Bollen's technology is already being used as part of a library search engine at Los Alamos called the Active Recommendation Project. The program can offer people a list of links that may include relevant material, even if the links don't contain the word the user entered. The more people use the system, the smarter it becomes.
One of the central ideas of researchers who believe in the vision of a "global brain" is that the earth can be seen as a single organism with many complementary parts that must work together to succeed.
Francis Heylighen, a professor at the Free University who oversaw Bollen's initial project, likes to use insects such as ants, bees and termites as examples. "Individually dumb, but capable of surprisingly intelligent behavior when functioning as a group," he said.
The ant analogy is exactly what frightens some of his peers.
They worry that a "hive mind" might stifle freedom and individuality. Already, some efforts to reorganize Web sites based on the preferences of the majority end up drowning out the voices of the minority.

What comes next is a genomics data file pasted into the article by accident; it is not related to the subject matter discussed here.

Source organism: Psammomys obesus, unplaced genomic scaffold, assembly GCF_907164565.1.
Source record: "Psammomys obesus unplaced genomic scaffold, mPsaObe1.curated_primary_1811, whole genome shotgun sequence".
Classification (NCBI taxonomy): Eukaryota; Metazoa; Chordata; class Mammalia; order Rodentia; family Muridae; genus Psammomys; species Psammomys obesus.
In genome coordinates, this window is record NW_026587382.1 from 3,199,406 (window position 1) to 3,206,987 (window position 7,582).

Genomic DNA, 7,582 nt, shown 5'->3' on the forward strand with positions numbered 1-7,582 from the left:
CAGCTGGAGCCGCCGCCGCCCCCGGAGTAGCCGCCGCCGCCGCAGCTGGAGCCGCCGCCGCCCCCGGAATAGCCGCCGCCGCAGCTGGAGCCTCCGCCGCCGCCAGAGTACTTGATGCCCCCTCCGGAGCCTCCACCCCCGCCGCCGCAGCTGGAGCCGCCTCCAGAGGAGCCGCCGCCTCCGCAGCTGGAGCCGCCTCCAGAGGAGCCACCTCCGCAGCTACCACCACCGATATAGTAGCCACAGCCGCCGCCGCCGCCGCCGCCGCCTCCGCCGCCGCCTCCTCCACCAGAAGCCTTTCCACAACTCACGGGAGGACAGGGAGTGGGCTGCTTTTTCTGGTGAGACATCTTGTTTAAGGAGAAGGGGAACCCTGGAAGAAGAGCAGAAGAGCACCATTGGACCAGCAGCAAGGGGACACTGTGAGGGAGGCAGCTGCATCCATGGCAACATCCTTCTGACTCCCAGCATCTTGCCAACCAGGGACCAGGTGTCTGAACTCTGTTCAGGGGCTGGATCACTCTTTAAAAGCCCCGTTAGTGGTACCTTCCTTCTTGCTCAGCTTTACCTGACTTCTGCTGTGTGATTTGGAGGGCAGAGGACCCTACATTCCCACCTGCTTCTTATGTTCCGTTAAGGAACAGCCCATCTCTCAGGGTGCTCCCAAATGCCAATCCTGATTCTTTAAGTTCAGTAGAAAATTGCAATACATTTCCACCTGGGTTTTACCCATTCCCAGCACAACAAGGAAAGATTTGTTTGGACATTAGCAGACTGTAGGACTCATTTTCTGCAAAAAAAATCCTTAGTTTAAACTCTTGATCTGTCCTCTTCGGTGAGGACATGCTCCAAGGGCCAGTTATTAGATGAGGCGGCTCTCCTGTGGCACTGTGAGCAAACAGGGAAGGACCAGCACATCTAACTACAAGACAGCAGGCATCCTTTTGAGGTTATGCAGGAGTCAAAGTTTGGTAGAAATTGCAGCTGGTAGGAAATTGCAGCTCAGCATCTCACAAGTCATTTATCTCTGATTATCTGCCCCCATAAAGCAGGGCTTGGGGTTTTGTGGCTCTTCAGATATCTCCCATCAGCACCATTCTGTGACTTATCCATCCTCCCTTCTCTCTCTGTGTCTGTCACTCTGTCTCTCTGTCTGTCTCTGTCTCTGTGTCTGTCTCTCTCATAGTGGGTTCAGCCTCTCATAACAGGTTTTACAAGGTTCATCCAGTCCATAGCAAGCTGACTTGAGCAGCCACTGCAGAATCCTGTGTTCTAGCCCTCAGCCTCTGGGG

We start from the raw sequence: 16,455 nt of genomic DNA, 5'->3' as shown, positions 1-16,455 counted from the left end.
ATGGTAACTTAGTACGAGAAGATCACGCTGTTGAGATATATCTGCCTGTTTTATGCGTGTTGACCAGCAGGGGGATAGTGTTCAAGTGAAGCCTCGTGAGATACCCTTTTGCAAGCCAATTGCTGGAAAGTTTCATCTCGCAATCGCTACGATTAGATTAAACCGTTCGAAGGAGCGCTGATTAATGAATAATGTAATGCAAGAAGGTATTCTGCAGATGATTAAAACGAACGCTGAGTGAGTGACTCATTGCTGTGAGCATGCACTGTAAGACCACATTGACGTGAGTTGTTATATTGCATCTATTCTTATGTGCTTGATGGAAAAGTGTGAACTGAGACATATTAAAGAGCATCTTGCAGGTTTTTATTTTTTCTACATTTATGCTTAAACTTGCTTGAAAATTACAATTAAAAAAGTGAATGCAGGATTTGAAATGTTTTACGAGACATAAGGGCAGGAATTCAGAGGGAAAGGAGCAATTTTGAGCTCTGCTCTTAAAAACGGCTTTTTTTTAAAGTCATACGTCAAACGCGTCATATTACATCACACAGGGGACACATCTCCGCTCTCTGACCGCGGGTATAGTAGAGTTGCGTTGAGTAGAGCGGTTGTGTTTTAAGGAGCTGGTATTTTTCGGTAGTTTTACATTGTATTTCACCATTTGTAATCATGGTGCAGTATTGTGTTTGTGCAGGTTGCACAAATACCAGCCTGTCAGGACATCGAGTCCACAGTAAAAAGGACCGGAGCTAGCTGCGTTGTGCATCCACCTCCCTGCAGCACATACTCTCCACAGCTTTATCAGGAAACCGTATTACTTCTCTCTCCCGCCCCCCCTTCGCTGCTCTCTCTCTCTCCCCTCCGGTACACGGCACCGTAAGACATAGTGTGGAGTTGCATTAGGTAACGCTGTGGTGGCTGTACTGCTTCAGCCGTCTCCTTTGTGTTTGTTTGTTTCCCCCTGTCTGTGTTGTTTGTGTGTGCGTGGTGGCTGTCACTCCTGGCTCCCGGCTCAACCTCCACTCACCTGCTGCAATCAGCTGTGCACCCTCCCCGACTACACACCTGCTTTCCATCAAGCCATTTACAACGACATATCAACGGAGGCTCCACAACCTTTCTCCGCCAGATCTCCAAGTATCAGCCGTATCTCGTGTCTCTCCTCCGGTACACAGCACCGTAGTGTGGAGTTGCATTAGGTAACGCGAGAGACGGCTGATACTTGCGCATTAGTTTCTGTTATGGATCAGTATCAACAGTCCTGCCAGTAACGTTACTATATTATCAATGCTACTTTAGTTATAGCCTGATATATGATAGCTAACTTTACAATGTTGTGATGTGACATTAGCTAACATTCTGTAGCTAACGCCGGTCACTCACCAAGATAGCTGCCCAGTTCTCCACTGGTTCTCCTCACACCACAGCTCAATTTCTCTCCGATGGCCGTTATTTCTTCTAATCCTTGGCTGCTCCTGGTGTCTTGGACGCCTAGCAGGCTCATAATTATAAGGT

Others are concerned about privacy issues, that computer networks will become all-knowing. Still others worry about the Internet becoming all-powerful.
Los Alamos scientist Luis Rocha, who is heading up the digital libraries project, said he doesn't know whether the Internet could ever become a malevolent, intelligent, self-aware being.
Still, he said: "A lot of times science is moved by far-fetched goals. You aim for the moon and hit London. And a lot of times, that's somewhere you haven't gone before."
Staff researcher Richard A. Drezen contributed to this report.